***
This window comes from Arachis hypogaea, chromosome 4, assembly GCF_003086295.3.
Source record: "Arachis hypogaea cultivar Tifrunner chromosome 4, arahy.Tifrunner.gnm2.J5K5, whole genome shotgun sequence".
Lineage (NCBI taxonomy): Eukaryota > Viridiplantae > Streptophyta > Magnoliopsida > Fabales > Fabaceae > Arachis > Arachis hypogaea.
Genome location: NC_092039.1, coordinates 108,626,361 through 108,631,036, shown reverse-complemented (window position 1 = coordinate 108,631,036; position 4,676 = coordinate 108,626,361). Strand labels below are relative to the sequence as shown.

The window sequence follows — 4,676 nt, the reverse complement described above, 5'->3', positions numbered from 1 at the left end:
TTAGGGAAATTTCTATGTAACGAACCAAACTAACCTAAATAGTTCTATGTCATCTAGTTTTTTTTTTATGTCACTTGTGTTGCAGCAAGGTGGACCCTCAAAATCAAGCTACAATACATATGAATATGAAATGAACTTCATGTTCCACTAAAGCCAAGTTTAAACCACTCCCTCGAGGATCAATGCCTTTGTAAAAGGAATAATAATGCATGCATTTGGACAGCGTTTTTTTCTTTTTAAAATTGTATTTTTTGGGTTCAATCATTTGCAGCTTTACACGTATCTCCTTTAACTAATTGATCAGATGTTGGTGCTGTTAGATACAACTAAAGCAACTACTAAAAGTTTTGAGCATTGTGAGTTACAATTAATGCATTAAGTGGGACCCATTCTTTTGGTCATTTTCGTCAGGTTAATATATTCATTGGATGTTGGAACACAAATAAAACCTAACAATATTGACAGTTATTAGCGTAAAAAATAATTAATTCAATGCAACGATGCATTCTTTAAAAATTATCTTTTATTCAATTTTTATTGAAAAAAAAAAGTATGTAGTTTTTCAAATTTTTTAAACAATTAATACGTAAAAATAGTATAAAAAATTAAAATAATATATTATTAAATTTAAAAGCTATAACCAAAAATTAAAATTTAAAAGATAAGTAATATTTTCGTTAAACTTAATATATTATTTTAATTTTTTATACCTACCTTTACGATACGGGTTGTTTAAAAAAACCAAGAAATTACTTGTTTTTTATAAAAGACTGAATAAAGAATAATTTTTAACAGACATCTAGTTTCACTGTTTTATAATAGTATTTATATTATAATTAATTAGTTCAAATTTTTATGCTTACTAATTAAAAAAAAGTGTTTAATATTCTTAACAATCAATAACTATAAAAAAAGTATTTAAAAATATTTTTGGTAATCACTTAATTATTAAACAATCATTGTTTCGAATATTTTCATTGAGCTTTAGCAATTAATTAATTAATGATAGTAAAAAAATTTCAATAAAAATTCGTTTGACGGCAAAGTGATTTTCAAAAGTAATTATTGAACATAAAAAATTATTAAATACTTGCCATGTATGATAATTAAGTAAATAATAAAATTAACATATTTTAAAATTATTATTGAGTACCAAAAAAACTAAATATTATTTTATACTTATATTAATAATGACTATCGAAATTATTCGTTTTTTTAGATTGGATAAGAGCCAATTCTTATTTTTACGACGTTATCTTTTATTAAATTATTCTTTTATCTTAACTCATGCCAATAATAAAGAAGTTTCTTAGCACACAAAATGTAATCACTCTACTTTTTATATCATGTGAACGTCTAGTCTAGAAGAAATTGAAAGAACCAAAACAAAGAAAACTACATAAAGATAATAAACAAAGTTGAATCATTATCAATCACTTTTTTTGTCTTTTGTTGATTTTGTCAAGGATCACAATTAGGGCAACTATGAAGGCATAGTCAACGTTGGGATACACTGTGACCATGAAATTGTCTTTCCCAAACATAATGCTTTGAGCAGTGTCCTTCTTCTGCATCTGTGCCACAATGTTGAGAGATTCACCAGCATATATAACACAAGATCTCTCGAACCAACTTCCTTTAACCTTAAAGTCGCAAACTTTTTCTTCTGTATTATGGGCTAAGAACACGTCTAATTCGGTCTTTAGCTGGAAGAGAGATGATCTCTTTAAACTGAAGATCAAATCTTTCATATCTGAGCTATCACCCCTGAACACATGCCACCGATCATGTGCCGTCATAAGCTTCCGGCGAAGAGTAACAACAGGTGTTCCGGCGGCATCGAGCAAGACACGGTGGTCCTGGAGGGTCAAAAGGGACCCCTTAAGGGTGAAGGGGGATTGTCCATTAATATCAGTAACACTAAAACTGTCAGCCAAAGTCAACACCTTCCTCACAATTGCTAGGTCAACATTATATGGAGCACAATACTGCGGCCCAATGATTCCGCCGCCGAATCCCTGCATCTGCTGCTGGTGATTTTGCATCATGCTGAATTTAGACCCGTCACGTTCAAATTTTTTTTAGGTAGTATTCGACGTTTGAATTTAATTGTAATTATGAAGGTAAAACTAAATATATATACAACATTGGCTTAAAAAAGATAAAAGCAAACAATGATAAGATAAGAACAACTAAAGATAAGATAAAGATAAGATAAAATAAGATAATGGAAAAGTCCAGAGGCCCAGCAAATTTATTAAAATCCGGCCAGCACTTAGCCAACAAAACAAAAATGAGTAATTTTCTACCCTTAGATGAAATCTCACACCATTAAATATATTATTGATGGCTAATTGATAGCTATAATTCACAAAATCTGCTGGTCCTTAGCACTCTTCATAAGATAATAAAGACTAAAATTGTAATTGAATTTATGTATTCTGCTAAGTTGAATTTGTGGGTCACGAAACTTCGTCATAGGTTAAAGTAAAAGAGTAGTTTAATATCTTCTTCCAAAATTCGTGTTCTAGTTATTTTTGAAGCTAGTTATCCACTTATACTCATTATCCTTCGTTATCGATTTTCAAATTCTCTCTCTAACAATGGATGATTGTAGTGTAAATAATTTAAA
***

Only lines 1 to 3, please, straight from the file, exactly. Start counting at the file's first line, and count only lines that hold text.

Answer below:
This window comes from Arachis hypogaea, chromosome 4, assembly GCF_003086295.3.
Source record: "Arachis hypogaea cultivar Tifrunner chromosome 4, arahy.Tifrunner.gnm2.J5K5, whole genome shotgun sequence".
Lineage (NCBI taxonomy): Eukaryota > Viridiplantae > Streptophyta > Magnoliopsida > Fabales > Fabaceae > Arachis > Arachis hypogaea.